But then Facebook suppressed the rat. Only the hero remained. Okay, Facebook doesn’t like the third picture. Either this is censorship, or the algorithm is overwhelmed by pairs of photos and the imagination located in their intervening spaces. This is cause for hope.
PS: For information on the monument I thank: https://lindependantdu4e.typepad.fr/arrondissement_de_paris/2009/06/la-statue-de-charlemagne-et-ses-leudes-une-statue-qui-a-eu-du-mal-%C3%A0-trouver-une-place-.html — Oh yes, Facebook’s share price has very much recovered despite the scandals around “fake news.” Here is the result of an inquiry by the British House of Commons: “Disinformation and ‘fake news’: Final Report”: https://publications.parliament.uk/pa/cm201719/cmselect/ cmcumeds/1791/1791.pdf
I sit in the lobby of a hotel in China where I am accommodated along with other guests of an academic colloquium. Set in the middle of a vaguely Tuscan landscape, it includes a golf course, a thermal spa, and an extensive colony of holiday homes. Skyscrapers and the Yellow Sea on the horizon. The region is considered to be the Chinese Riviera, and borders on the city of Qingdao. Under Emperor Wilhelm II it was briefly a German colony. Today the city is booming, and not just because of the German-founded brewery.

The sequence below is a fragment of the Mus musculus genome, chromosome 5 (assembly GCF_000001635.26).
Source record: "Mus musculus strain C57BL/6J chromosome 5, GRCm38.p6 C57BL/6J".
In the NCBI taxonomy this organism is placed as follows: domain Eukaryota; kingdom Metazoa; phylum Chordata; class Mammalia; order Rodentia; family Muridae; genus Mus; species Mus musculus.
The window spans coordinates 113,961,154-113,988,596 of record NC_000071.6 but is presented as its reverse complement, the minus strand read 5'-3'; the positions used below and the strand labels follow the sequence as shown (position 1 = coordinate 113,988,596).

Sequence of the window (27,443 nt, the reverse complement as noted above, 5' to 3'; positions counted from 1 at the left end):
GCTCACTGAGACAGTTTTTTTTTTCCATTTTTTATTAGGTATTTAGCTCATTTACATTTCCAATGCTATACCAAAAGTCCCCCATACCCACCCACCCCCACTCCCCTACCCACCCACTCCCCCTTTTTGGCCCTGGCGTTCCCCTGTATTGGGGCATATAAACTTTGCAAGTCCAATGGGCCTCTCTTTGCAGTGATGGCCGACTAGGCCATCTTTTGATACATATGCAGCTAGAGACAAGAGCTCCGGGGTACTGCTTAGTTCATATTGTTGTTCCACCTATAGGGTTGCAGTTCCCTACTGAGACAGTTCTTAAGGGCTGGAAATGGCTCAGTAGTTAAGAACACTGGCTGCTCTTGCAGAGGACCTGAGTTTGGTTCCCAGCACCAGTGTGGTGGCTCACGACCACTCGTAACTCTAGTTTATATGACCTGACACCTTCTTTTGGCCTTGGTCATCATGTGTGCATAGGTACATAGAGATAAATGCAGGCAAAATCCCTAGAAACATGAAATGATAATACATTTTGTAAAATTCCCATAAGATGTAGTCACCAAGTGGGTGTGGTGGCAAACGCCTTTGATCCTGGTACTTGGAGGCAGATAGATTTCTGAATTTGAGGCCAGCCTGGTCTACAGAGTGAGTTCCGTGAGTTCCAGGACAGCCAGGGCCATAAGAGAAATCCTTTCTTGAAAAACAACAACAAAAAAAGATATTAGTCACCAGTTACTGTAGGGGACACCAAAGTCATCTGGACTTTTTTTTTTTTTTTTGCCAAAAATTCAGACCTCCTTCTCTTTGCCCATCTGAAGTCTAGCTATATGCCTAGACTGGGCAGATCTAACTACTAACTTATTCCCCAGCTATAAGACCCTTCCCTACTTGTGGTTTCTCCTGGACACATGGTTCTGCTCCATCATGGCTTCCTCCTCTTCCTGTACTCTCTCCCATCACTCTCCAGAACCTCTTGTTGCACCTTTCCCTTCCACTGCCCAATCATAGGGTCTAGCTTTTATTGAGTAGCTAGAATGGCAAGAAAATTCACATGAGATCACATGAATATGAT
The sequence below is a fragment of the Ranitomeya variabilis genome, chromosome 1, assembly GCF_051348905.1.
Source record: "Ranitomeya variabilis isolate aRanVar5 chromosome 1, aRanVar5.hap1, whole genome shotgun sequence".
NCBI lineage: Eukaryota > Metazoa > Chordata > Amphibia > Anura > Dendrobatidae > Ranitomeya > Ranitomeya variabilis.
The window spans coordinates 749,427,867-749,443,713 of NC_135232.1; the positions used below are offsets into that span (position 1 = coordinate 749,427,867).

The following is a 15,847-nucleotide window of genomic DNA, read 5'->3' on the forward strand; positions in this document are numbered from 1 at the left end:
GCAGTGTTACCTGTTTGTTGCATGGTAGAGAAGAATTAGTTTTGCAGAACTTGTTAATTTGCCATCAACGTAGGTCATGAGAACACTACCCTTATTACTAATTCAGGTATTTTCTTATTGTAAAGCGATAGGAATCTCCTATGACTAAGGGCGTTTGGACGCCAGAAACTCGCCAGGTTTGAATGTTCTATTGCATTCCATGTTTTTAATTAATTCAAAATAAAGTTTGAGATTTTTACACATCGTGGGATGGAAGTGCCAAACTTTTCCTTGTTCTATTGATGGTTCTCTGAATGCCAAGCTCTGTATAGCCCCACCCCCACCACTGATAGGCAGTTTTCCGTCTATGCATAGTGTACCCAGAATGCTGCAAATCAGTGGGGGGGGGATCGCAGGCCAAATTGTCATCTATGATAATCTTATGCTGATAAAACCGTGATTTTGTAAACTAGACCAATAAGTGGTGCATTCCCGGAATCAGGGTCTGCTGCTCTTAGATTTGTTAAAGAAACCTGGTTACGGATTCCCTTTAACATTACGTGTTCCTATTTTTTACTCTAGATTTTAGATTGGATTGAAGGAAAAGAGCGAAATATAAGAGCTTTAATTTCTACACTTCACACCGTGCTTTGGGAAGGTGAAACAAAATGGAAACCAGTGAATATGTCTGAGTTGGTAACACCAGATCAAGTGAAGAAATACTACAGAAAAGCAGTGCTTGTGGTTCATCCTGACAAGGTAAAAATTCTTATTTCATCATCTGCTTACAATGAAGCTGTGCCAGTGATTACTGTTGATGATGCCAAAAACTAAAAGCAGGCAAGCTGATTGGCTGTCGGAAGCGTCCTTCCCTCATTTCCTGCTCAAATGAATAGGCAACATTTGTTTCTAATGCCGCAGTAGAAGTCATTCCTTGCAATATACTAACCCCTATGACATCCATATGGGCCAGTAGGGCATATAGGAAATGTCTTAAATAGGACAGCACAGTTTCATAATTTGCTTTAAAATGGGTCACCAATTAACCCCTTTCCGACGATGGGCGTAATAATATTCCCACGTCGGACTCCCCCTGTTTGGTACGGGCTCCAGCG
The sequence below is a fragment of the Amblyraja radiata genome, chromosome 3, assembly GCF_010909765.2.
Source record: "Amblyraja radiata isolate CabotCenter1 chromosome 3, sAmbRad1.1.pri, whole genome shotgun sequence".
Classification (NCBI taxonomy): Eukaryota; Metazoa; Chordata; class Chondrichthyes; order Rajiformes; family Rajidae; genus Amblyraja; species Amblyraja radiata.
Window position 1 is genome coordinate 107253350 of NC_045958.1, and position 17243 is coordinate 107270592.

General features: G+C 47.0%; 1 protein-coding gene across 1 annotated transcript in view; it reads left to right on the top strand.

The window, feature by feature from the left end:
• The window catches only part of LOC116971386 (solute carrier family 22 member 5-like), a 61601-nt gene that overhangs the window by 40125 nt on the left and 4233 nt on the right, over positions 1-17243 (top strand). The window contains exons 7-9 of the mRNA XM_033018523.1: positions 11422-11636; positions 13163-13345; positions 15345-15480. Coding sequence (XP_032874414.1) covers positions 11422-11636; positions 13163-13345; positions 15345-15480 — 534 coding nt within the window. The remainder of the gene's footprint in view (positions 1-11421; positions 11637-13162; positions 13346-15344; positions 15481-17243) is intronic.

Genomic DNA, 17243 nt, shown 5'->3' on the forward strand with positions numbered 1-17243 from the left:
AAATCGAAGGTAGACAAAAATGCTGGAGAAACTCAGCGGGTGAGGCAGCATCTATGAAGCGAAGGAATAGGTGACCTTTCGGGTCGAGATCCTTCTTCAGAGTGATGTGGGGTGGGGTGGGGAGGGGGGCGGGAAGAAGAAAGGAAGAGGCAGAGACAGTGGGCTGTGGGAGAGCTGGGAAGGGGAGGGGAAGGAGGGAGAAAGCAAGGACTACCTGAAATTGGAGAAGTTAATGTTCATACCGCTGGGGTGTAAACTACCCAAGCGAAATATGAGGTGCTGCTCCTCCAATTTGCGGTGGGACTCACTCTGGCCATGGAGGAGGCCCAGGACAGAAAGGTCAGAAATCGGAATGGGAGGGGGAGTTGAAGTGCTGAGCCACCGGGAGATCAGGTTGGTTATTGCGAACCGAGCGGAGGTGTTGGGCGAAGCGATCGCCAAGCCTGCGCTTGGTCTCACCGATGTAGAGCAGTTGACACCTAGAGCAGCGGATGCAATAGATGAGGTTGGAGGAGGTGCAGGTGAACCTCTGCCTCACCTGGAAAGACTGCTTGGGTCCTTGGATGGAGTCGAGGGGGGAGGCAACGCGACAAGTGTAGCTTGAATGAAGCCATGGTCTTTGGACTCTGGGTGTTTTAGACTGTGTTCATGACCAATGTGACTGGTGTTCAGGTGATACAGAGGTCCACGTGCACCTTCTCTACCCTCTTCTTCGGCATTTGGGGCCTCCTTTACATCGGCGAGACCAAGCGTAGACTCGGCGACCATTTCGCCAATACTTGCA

The lobby contains a children’s slot machine. You can fish for Walt Disney plush toys. Images of exploited workers in Chinese factories come quicker to mind here than elsewhere. When I access my Facebook page, I think I’m hallucinating, for the Facebook algorithm presents me with a souvenir picture of stuffed animals. Does their app now contain proximity readers?